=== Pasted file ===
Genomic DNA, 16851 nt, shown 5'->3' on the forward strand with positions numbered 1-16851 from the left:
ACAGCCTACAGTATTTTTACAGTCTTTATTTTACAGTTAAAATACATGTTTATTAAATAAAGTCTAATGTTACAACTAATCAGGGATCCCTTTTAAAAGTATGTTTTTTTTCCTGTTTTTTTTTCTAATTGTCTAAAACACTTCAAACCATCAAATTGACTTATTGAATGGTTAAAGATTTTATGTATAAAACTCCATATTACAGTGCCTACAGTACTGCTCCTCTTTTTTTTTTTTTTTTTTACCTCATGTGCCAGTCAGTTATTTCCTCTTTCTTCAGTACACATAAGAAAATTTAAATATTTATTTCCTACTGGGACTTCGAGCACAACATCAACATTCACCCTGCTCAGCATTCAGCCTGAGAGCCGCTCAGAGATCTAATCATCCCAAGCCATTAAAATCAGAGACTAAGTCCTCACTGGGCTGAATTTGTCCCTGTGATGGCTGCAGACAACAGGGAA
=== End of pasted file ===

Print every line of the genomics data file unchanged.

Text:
Genomic DNA, 16851 nt, shown 5'->3' on the forward strand with positions numbered 1-16851 from the left:
ACAGCCTACAGTATTTTTACAGTCTTTATTTTACAGTTAAAATACATGTTTATTAAATAAAGTCTAATGTTACAACTAATCAGGGATCCCTTTTAAAAGTATGTTTTTTTTCCTGTTTTTTTTTCTAATTGTCTAAAACACTTCAAACCATCAAATTGACTTATTGAATGGTTAAAGATTTTATGTATAAAACTCCATATTACAGTGCCTACAGTACTGCTCCTCTTTTTTTTTTTTTTTTTTACCTCATGTGCCAGTCAGTTATTTCCTCTTTCTTCAGTACACATAAGAAAATTTAAATATTTATTTCCTACTGGGACTTCGAGCACAACATCAACATTCACCCTGCTCAGCATTCAGCCTGAGAGCCGCTCAGAGATCTAATCATCCCAAGCCATTAAAATCAGAGACTAAGTCCTCACTGGGCTGAATTTGTCCCTGTGATGGCTGCAGACAACAGGGAA